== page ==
John Lynch did an excellent job of demonstrating how many people are involved in a three-day draft.

The 49ers’ neophyte general manager cited executive Paraag Marathe for his role in the big Day 1 one trade that netted San Francisco three extra picks. He noted Kyle Shanahan’s work on Iowa quarterback C.J. Beathard, running back coach Bobby Turner’s diligence on Utah running back Joe Williams and the insight from personnel executive Martin Mayhew — who spent nine years as an NFL cornerback — on Colorado cornerback Ahkello Witherspoon.

Lynch mentioned his right-hand man in the front office, Adam Peters, four times from Thursday to Saturday.

But make no mistake, Lynch was the conductor of the 49ers’ orchestra, the one making the decisions and the one who articulated the team’s vision and thought process to the public.

Two picks in particular, Stanford defensive lineman Solomon Thomas and Witherspoon, may be most the most emblematic of the nascent Lynch era in San Francisco.

Some teams are turned off by Stanford players because they have a perceived know-it-all quality and because, frankly, they have other options. Are they willing to endure the monotony of NFL practices and the physical toll of a football career when they can join a Fortune 500 company or become a physician?

The same can be said of Witherspoon, who is talented enough to play baseball or soccer professionally and who aspires to go to medical school when his NFL career is over. During the run-up to the draft, Witherspoon was peppered with questions from teams about how important football is to him.

Lynch doesn’t have that bias.

“Having played at Stanford, sometimes people mistake smart football players,” he said. “They question (whether) smart guys love football, and I don’t think just because you have other interests and because you do well in school, you don’t love football.”

“Ahkello really communicated his love for the game and why he did so, and Kyle and I both got really comfortable with it,” Lynch continued. “And he was a guy, as I said, we went back (Friday) and really zeroed in on if he was there. It was a waiting game and we were hopeful that he would be there and sure enough, he was.”

A 2018 bonus — The 49ers went into the draft with 10 selections and came away with 10 players … as well as additional picks, one in the second and one in the third round, next year.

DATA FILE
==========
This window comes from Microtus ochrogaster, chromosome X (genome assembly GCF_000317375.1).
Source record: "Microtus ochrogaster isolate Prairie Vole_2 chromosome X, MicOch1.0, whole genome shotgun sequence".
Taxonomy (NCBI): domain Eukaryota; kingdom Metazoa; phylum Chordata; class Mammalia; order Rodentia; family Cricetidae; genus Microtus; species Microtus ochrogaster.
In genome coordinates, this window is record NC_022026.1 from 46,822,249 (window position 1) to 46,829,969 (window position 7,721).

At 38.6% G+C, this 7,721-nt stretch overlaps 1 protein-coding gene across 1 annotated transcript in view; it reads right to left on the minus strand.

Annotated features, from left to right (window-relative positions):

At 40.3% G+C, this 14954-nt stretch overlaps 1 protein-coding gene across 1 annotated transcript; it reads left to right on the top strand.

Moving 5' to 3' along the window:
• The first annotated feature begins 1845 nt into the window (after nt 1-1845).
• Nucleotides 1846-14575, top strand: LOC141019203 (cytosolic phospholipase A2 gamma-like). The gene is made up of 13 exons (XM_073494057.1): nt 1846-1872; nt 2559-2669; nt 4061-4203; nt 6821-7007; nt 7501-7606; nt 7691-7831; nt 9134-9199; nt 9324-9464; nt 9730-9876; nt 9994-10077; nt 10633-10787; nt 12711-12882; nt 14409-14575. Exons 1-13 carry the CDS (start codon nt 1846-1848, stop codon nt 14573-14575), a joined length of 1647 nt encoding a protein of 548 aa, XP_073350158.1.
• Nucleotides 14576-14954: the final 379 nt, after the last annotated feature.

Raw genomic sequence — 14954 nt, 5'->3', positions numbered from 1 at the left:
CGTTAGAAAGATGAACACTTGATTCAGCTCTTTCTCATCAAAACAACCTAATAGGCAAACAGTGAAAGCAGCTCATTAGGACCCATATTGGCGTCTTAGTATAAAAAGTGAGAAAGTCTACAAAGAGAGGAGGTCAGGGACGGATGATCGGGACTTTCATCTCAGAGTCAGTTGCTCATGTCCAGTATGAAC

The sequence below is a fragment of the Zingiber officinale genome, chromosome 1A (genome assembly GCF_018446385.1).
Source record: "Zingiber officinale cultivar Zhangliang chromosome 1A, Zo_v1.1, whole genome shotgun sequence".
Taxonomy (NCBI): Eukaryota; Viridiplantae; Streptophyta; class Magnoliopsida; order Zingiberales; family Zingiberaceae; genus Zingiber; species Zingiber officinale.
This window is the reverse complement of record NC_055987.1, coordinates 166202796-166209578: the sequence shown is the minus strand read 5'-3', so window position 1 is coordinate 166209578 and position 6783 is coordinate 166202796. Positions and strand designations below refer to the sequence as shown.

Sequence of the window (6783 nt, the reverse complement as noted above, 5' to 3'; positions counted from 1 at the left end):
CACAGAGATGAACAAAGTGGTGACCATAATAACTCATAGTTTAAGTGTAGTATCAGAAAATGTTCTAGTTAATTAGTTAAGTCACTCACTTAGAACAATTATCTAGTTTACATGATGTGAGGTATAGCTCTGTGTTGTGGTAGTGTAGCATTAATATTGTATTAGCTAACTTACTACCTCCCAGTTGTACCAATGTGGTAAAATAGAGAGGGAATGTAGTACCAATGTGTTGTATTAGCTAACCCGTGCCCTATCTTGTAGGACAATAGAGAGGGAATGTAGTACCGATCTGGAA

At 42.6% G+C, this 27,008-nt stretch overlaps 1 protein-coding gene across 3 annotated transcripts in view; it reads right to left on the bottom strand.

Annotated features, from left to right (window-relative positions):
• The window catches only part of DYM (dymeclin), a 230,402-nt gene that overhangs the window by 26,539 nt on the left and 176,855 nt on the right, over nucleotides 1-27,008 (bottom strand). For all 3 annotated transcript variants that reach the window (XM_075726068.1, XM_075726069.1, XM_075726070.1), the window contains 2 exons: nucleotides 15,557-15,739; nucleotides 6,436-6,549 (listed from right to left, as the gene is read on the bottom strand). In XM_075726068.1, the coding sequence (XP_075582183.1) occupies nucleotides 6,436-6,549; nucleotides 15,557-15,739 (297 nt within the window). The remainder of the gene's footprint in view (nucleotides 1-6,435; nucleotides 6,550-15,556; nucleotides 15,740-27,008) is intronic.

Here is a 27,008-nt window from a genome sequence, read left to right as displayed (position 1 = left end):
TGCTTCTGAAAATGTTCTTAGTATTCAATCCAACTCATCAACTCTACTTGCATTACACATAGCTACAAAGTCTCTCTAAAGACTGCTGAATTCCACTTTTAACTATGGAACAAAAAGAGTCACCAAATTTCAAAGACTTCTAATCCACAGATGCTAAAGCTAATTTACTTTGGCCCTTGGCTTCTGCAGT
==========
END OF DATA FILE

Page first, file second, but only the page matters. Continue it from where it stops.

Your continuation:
Defying their novice statuses, Lynch and Shanahan traded six times over the three-day period. Only the Vikings, with seven deals, traded more.

“I think of — when you trade, that means you go into a draft with 10 picks and you end up only getting six players,” Shanahan said. “To be able to do that that much and to get the players and that ammo for next year, that’s something I didn’t think happens very much.”

Those extra picks could be handy for maneuvering next year. The early indication is that the 2018 draft will be rich in quarterbacks, receivers and offensive tackles.

Late-round steal? He’ll likely get overlooked because he was drafted so late, but Mississippi defensive tackle D.J. Jones, who was taken in the sixth round, seems to be an excellent fit for the nose-tackle spot on the 49ers’ offensive line.

Jones is athletic for his size — 6-1, 319 pounds — and rarely got knocked to the ground in the rough-and-tumble SEC. Newcomer Earl Mitchell is the likely starter at the position; Jones will compete with Quinton Dial and Mike Purcell to be the main backup.

His selection also led to this exchange between Lynch and Shanahan:

“Lynch: “There’s two D.J. Joneses at Ole Miss. We were very clear that we wanted the defensive tackle from Ole Miss, not the other guy. We got the right guy.”

Shanahan: “… no offense …”

Lynch: “.. No offense to the other guy. He’s a heck of a player. We just didn’t want him at that point.”

Ward’s fifth year — When Lynch was asked last week whether the 49ers would pick up Jimmie Ward’s fifth-year option, he paused, blinked a couple of times and said he hadn’t thought about it because he’d been so consumed in the draft.

On Saturday, he admitted he didn’t know what a fifth-year option was. (Rookie contracts are for four years. For first-round picks like Ward, teams have the option of picking up a fifth year of their deal.)

Because the 49ers didn’t draft a free safety (seventh-round pick Adrian Colbert likely will start out as a cornerback), Ward is by far the team’s best option at the position, making him a shoe-in to get the fifth-year option, which would lock him up through 2018. The deadline for doing so is Wednesday.

“Yeah, it’s looking like that,” Lynch said. “Had no clue when you guys asked me that the other day. I had no idea.”

Single-high help — Though the 49ers did not draft a free safety, they appeared to land a good one following the draft.

Lorenzo Jerome had six interceptions and 11 pass break ups last year for St. Francis University. He also had two interceptions each in the NFLPA and Senior Bowl all-star games in which he was matched up against higher-caliber opponents than he faced at St. Francis. The university announced on Saturday that Jerome would sign a contract with the 49ers.

Local tight end — Witherspoon (Christian Brothers) wasn’t the only Sacramento area player the 49ers picked up. They also reportedly will sign tight end Cole Hikutini, who played at Pleasant Grove High School in Elk Grove, the same school that defensive lineman Arik Armstead attended.

Hikutini (6-4, 247) played at Sacramento State and City College of San Francisco before transferring to Louisville last year. He was productive in his only year there, catching 19 passes for 348 yards and three touchdowns.

He likely fits as the “move” tight end in the 49ers offense, a spot currently held by Vance McDonald, the subject of trade talks this weekend.

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